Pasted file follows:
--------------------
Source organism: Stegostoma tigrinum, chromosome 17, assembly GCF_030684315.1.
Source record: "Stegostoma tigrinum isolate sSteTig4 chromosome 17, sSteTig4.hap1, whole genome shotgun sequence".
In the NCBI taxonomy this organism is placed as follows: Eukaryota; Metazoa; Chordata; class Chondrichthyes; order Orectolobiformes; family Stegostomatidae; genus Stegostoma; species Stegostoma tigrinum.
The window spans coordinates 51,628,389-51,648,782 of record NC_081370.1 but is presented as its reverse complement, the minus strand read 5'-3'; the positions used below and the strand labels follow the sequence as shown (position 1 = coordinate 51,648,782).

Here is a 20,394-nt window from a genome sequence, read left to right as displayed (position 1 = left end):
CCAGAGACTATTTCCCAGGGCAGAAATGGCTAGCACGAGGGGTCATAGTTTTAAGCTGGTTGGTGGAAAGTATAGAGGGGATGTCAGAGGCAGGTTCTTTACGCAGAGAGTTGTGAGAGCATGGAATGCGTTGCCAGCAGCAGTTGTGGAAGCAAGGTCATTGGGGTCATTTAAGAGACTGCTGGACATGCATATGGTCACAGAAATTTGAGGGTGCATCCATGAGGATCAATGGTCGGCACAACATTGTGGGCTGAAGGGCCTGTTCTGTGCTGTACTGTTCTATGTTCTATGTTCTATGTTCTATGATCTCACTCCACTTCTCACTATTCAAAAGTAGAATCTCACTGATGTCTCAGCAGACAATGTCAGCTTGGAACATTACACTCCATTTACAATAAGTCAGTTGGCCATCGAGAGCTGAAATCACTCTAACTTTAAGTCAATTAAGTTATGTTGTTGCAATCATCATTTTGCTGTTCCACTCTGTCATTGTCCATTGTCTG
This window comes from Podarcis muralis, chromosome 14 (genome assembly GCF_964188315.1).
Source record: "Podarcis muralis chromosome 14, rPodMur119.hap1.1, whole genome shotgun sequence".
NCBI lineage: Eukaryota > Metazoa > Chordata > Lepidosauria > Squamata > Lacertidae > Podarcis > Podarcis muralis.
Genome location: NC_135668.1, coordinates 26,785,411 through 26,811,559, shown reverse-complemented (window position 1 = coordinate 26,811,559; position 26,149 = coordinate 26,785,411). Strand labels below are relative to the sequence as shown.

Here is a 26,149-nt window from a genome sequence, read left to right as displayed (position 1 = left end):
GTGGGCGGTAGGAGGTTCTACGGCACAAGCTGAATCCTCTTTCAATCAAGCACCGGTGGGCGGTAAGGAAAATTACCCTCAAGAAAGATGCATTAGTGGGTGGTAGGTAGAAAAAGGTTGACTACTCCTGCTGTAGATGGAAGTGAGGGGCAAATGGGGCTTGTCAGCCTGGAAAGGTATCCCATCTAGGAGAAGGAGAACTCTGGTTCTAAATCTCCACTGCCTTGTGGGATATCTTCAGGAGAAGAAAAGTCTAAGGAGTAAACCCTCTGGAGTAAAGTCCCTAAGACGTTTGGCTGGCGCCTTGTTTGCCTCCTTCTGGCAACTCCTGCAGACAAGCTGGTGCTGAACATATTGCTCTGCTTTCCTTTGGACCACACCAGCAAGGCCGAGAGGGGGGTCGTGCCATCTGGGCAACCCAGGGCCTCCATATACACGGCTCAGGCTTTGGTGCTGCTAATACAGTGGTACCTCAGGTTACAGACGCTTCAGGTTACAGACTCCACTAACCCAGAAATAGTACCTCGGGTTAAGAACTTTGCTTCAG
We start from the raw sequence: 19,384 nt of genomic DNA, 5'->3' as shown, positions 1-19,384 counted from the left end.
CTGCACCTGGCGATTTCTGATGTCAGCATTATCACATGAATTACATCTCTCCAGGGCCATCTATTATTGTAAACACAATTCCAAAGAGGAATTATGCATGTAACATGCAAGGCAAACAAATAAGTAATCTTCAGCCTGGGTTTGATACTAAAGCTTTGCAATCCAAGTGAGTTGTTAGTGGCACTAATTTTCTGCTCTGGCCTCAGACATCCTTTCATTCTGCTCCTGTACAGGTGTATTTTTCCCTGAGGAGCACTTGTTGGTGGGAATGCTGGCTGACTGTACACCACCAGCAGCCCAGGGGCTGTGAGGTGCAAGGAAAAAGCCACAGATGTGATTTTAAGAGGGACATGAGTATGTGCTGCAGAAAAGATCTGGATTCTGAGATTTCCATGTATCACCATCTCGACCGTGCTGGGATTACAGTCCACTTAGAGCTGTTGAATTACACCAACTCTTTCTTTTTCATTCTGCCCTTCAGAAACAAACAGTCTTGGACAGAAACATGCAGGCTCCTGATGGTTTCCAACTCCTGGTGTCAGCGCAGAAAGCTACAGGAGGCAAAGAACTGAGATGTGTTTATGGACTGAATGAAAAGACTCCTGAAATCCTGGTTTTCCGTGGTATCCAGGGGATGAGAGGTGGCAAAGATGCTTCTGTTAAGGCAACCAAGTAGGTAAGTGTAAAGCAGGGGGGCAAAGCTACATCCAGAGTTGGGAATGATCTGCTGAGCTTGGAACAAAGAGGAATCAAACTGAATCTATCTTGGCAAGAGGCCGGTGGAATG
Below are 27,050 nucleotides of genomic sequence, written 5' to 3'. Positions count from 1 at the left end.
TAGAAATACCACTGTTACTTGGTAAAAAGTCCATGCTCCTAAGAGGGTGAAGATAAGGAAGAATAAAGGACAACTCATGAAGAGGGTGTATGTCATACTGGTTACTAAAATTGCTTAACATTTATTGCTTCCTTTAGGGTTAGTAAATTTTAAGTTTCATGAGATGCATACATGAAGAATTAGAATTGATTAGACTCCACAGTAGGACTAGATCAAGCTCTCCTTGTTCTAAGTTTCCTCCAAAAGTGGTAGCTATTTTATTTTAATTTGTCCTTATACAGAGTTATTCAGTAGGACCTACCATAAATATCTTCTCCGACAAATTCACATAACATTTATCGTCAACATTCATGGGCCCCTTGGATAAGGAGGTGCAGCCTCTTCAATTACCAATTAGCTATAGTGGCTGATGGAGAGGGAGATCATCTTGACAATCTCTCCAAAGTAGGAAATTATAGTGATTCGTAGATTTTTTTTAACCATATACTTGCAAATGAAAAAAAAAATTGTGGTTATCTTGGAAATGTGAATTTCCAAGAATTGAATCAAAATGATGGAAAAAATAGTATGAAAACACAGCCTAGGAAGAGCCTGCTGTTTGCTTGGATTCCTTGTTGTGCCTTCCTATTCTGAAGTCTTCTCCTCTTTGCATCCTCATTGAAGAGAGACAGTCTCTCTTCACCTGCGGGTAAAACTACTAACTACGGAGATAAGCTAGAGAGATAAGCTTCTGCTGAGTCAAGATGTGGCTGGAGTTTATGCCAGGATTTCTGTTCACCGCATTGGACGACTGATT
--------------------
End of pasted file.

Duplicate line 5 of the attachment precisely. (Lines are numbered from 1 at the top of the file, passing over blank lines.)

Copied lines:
Here is a 20,394-nt window from a genome sequence, read left to right as displayed (position 1 = left end):